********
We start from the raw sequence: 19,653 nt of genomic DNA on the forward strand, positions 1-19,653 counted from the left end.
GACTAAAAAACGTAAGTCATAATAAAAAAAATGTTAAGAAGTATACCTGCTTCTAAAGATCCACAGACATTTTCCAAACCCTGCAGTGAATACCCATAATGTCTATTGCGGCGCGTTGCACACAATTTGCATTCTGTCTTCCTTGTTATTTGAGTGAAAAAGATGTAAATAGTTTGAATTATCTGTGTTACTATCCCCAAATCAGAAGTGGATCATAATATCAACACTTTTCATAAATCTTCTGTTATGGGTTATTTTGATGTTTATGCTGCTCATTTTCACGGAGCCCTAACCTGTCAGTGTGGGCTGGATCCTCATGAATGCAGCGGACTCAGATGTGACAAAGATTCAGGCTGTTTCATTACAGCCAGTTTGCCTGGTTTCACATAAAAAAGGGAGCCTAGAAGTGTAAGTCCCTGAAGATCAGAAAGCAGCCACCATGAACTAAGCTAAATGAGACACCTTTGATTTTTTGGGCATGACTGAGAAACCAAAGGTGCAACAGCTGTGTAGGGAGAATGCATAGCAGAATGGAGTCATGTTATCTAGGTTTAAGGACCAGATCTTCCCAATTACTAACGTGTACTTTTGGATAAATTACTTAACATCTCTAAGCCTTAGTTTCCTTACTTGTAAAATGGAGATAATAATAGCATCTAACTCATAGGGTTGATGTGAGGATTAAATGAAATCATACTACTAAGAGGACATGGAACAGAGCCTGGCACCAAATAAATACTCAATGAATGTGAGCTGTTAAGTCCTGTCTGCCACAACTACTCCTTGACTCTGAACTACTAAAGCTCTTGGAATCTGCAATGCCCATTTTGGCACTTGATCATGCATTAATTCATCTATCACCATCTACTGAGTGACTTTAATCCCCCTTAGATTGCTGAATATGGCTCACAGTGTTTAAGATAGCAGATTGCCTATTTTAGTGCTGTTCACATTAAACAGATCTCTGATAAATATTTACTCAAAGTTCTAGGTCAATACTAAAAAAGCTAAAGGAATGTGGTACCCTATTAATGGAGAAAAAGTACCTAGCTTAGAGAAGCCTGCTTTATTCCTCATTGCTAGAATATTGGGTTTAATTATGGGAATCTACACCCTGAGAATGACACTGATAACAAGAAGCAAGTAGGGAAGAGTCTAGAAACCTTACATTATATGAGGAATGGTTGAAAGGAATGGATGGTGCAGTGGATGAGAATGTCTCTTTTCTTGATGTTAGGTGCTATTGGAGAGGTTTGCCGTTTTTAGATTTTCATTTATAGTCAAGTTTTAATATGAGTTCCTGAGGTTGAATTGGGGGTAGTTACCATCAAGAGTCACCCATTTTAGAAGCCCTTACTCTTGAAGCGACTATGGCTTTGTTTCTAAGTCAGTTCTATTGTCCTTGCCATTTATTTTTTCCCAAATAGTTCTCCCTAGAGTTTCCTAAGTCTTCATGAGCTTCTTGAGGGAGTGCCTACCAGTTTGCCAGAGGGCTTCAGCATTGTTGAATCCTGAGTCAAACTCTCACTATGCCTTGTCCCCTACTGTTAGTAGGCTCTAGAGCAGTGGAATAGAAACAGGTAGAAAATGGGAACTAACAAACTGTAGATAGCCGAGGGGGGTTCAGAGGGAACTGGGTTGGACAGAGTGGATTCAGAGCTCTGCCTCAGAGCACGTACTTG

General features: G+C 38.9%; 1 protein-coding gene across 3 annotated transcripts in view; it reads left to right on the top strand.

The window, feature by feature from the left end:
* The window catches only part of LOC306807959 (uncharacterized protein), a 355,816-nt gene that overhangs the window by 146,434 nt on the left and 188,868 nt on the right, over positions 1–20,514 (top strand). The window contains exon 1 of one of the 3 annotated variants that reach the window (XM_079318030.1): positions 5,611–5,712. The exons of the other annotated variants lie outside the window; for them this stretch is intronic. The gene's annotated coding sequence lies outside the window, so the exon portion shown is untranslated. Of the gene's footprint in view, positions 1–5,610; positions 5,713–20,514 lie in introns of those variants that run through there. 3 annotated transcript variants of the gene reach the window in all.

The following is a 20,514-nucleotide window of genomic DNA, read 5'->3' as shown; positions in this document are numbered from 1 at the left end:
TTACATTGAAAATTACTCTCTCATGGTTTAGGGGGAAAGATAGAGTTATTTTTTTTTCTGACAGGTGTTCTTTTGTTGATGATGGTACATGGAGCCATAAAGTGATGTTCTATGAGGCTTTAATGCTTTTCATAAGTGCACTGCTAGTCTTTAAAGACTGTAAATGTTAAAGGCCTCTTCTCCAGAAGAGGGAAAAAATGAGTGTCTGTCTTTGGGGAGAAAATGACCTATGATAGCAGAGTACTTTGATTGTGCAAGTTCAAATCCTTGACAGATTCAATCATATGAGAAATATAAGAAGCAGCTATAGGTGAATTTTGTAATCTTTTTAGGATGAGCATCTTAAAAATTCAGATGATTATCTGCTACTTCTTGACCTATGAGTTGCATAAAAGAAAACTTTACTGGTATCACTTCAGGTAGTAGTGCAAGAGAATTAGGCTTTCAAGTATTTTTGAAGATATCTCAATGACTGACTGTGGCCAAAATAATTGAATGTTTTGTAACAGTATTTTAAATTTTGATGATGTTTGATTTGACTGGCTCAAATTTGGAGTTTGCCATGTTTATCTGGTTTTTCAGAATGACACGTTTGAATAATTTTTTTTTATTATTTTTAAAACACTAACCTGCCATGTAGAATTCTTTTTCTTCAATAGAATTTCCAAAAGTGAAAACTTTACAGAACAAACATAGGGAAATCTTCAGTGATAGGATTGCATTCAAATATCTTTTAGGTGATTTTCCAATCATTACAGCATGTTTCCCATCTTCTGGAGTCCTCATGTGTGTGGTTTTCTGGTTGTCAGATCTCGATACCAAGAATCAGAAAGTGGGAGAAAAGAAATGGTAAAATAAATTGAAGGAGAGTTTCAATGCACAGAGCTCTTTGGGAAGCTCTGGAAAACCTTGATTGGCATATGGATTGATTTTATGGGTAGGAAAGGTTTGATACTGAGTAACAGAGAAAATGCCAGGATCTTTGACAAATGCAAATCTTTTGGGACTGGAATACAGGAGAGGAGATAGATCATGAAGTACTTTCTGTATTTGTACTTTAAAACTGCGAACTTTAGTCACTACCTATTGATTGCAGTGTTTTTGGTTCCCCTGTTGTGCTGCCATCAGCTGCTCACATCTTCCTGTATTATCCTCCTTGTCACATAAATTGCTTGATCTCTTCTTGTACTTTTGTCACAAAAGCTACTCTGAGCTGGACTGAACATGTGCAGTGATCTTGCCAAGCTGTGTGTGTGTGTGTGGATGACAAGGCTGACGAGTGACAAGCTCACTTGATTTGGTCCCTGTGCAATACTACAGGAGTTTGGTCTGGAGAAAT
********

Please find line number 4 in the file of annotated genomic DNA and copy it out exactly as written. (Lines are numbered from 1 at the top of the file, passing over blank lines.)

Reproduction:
The window, feature by feature from the left end: